- Social Media in China (Fast Company) — fascinating interview with Tricia Wang. We often don’t think we have a lot to learn from tech companies outside of the U.S., but Twitter should look to Weibo for inspiration for what can be done. It’s like a mashup of Tumblr, Zynga, Facebook, and Twitter. It’s very picture-based, whereas Twitter is still very text-based. In Weibo, the pictures are right under each post, so you don’t have to make an extra click to view them. And people are using this in subversive ways. Whether you’re using algorithms to search text or actual people–and China has the largest cyber police force in the world—it’s much easier to censor text than images. So people are very subversive in hiding messages in pictures. These pictures are sometimes very different than what people are texting, or will often say a lot more than the actual text itself. (via Tricia Wang)
- A Treatise on Font Rasterisation With an Emphasis on Free Software (Freddie Witherden) — far more than you ever thought you wanted to know about how fonts are rendered. (via Thomas Fuchs)
- Softwear Automation — robots to make clothes, something which is surprisingly rare. (via Andrew McAfee)
- A Guide to Analyzing Python Performance — finding speed and memory problems in your Python code. With pretty pictures! (via Ian Kallen)
ENTRIES TAGGED "censorship"
Twitter suspends an account, Time Inc.'s new chief has a consumer plan, and ereader technology needs a "kick in the pants"
A traditional publisher takes a bold digital step, copyright issues span sane to bizarre, and PayPal rescinds its role as censor.
Encyclopaedia Britannica unloads its print product, a Belgian copyright group wants libraries to pay for reading to children, and PayPal does a 180.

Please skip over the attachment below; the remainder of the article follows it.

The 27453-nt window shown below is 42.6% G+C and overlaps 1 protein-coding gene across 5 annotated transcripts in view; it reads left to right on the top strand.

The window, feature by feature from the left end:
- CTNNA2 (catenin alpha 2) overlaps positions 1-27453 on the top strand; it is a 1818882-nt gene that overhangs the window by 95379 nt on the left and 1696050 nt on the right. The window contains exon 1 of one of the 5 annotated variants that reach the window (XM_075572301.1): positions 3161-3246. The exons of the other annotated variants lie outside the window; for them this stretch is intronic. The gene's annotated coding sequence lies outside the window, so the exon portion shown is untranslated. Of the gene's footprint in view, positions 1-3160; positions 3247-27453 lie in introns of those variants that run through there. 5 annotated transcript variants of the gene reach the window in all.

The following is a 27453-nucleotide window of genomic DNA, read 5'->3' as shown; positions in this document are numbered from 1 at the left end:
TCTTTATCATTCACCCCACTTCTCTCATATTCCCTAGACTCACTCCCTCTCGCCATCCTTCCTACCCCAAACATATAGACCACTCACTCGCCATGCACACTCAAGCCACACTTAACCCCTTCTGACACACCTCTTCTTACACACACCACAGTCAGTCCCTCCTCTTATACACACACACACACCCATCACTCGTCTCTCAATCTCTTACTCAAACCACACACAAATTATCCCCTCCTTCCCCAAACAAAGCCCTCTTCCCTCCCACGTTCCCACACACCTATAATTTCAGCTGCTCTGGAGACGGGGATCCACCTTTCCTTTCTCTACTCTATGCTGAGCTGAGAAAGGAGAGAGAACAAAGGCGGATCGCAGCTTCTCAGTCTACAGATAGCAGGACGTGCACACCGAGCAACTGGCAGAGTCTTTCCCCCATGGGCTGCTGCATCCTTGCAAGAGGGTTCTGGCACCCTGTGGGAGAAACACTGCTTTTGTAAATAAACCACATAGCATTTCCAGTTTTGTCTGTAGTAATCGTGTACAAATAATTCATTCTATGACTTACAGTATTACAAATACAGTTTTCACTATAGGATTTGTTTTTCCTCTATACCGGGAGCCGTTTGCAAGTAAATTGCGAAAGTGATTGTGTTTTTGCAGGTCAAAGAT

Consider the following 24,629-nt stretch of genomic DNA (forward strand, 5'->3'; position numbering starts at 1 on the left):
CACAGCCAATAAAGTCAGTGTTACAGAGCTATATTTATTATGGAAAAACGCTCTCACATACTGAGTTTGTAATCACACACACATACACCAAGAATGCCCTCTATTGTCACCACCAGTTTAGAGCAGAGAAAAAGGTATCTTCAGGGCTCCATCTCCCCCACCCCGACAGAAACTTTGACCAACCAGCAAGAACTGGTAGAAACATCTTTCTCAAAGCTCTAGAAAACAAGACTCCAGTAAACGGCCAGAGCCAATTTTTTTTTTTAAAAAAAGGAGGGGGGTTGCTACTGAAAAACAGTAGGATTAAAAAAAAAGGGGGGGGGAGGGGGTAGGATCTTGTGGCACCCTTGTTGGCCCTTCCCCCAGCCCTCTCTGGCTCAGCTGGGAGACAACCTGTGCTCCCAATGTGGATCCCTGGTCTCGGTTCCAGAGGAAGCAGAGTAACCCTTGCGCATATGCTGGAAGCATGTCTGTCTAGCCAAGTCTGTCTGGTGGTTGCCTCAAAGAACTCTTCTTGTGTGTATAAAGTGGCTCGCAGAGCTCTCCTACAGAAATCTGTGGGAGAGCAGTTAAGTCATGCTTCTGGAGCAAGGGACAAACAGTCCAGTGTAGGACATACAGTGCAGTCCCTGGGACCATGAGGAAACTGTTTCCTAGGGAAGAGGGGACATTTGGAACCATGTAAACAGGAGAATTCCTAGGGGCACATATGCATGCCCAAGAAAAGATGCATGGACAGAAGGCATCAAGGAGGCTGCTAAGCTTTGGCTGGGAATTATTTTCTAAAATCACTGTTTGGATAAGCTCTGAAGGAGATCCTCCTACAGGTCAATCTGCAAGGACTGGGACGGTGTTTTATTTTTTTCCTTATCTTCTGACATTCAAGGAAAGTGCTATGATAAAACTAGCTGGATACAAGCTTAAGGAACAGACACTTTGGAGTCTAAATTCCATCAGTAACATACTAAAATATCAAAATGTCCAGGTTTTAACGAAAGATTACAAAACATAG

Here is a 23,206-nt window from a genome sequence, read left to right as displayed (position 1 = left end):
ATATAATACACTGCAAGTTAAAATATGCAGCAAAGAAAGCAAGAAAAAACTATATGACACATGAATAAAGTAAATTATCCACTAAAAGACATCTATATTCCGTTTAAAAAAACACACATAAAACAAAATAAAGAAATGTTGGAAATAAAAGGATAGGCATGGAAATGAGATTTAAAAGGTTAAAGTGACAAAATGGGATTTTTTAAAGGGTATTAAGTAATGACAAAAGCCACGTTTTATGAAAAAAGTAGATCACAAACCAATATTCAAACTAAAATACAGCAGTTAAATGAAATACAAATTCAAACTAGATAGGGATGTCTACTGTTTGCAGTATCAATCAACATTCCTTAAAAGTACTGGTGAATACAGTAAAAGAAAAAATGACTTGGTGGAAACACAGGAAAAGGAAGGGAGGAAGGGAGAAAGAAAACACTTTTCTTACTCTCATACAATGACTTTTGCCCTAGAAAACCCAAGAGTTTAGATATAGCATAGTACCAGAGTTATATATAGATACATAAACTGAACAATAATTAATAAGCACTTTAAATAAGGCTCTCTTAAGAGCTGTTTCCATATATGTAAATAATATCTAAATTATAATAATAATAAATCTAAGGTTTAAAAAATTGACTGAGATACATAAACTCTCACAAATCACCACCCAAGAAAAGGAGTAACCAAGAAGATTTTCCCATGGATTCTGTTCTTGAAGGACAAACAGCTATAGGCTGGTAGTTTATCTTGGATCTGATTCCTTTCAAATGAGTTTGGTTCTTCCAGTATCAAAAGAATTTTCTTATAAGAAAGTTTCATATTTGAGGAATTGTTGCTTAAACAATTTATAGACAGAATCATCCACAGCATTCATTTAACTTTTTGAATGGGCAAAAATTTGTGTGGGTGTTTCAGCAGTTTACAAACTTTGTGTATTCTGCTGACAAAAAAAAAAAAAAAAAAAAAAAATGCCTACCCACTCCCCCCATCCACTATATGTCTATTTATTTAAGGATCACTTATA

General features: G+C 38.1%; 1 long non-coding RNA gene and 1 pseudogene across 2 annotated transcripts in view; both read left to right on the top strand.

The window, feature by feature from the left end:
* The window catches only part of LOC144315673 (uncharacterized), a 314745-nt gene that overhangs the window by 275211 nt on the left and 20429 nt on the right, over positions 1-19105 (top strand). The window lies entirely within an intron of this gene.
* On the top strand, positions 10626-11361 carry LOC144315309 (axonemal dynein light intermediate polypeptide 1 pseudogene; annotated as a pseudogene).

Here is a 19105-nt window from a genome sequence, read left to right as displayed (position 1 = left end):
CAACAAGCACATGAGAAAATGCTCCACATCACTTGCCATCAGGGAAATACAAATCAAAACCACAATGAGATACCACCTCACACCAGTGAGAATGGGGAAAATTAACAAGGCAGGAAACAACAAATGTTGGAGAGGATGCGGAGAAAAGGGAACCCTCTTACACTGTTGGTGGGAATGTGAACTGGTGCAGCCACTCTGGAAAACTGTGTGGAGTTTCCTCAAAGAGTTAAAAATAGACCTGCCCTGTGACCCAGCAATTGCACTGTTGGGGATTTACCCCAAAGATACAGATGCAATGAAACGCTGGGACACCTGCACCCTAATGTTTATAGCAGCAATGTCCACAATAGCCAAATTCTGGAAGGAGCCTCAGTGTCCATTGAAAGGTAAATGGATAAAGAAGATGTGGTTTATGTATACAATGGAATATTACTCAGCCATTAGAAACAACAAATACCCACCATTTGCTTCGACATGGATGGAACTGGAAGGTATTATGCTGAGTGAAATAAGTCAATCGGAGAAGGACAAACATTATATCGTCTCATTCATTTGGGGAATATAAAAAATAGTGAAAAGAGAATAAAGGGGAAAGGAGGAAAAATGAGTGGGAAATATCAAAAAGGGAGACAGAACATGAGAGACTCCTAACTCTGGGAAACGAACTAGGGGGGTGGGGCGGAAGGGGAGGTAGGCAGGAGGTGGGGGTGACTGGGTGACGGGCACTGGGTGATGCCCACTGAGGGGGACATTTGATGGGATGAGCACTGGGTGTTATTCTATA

PayPal is censoring, pirates are opportunities, and newspapers are doomed.
PayPal's demand on Smashwords is a wolf in sheep's clothing. Elsewhere, proposals to get publishers past piracy and a newspaper study reports grim results.
To live and die making "L.A. Noire," unsensible censors, and the top 25 ways to get PWNED
The folks who make video games sound the alarm bells on working conditions, governments try to break the Internet, and MITRE unveils 2011's most dangerous software errors.
A look at the role and goals of the U.S. Secretary of State's innovation advisor.
Alec J. Ross, the U.S. Secretary of State’s senior advisor for innovation, doesn’t want a tech strategy — he wants policy and change with a tech component. Read more about Ross’ role and his goals in this interview.
BitTorrent Privacy, Censorship, Facebook Privacy, AV Programming
- Exploiting Privacy Threats in BitTorrent — INRIA researchers were able to identify big seeders and big downloaders and find downloaders’ IP addresses through Tor. (via Slashdot)
- Google on Internet Censorship — text of a speech to the UN Human Rights Council. I won’t talk at length about the Global Network Initiative, but it’s something that our company and Microsoft and Yahoo have come together with human rights groups to put together, and we have in essence written a code of conduct for how information technology companies should operate in repressive regimes. It’s quite complex, it took a long time to do, you can imagine what it was like to putting those people in a room for two years together, but we have succeeded.
- Facebook’s Privacy Timeline (EFF). Must read–little editorial needed, it speaks for itself.
- Cinder C — a new C++ framework created by The Barbarian Group for programming graphics, audio, video, networking, image processing and computational geometry. Cinder is cross-platform, and in general the exact same code works under Mac OS X, Windows and a growing list of other platforms — most recently the iPhone and iPad.